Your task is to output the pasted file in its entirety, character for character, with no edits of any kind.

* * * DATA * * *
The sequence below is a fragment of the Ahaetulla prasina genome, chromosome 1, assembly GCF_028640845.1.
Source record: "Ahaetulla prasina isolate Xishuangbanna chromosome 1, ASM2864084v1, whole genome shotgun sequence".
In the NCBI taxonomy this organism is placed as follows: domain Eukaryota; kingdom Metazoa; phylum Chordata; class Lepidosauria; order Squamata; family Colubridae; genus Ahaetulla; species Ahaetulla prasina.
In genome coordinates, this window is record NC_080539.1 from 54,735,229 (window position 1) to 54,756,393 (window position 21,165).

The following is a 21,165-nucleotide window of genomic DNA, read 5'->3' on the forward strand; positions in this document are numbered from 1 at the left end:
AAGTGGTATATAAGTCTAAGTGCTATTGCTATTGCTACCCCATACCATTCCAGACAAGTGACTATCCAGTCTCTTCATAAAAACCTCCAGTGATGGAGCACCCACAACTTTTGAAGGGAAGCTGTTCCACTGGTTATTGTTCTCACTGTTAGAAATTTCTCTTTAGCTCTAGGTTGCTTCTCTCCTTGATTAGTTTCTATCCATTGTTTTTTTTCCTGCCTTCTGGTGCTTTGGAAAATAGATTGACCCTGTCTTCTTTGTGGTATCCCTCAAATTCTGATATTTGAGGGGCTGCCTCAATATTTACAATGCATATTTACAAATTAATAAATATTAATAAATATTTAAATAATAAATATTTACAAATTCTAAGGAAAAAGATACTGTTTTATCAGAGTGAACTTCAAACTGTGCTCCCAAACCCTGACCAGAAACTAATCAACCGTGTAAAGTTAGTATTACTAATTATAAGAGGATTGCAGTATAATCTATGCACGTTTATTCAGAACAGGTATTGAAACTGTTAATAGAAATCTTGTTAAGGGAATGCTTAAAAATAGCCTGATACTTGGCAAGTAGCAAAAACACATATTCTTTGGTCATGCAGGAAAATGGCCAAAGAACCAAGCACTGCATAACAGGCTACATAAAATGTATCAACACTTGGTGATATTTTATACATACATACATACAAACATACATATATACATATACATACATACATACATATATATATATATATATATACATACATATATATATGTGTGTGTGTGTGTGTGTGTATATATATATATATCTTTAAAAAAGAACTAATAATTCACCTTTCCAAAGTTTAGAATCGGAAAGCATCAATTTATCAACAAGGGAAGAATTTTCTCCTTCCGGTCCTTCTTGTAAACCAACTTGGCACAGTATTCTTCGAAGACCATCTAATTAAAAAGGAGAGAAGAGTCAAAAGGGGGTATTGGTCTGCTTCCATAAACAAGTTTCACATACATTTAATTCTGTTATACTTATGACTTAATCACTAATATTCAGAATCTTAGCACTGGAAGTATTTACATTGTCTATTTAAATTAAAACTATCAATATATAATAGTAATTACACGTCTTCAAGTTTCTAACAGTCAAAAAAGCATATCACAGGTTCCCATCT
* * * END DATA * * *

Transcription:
The sequence below is a fragment of the Ahaetulla prasina genome, chromosome 1, assembly GCF_028640845.1.
Source record: "Ahaetulla prasina isolate Xishuangbanna chromosome 1, ASM2864084v1, whole genome shotgun sequence".
In the NCBI taxonomy this organism is placed as follows: domain Eukaryota; kingdom Metazoa; phylum Chordata; class Lepidosauria; order Squamata; family Colubridae; genus Ahaetulla; species Ahaetulla prasina.
In genome coordinates, this window is record NC_080539.1 from 54,735,229 (window position 1) to 54,756,393 (window position 21,165).

The following is a 21,165-nucleotide window of genomic DNA, read 5'->3' on the forward strand; positions in this document are numbered from 1 at the left end:
AAGTGGTATATAAGTCTAAGTGCTATTGCTATTGCTACCCCATACCATTCCAGACAAGTGACTATCCAGTCTCTTCATAAAAACCTCCAGTGATGGAGCACCCACAACTTTTGAAGGGAAGCTGTTCCACTGGTTATTGTTCTCACTGTTAGAAATTTCTCTTTAGCTCTAGGTTGCTTCTCTCCTTGATTAGTTTCTATCCATTGTTTTTTTTCCTGCCTTCTGGTGCTTTGGAAAATAGATTGACCCTGTCTTCTTTGTGGTATCCCTCAAATTCTGATATTTGAGGGGCTGCCTCAATATTTACAATGCATATTTACAAATTAATAAATATTAATAAATATTTAAATAATAAATATTTACAAATTCTAAGGAAAAAGATACTGTTTTATCAGAGTGAACTTCAAACTGTGCTCCCAAACCCTGACCAGAAACTAATCAACCGTGTAAAGTTAGTATTACTAATTATAAGAGGATTGCAGTATAATCTATGCACGTTTATTCAGAACAGGTATTGAAACTGTTAATAGAAATCTTGTTAAGGGAATGCTTAAAAATAGCCTGATACTTGGCAAGTAGCAAAAACACATATTCTTTGGTCATGCAGGAAAATGGCCAAAGAACCAAGCACTGCATAACAGGCTACATAAAATGTATCAACACTTGGTGATATTTTATACATACATACATACAAACATACATATATACATATACATACATACATACATATATATATATATATATATACATACATATATATATGTGTGTGTGTGTGTGTGTGTATATATATATATATCTTTAAAAAAGAACTAATAATTCACCTTTCCAAAGTTTAGAATCGGAAAGCATCAATTTATCAACAAGGGAAGAATTTTCTCCTTCCGGTCCTTCTTGTAAACCAACTTGGCACAGTATTCTTCGAAGACCATCTAATTAAAAAGGAGAGAAGAGTCAAAAGGGGGTATTGGTCTGCTTCCATAAACAAGTTTCACATACATTTAATTCTGTTATACTTATGACTTAATCACTAATATTCAGAATCTTAGCACTGGAAGTATTTACATTGTCTATTTAAATTAAAACTATCAATATATAATAGTAATTACACGTCTTCAAGTTTCTAACAGTCAAAAAAGCATATCACAGGTTCCCATCT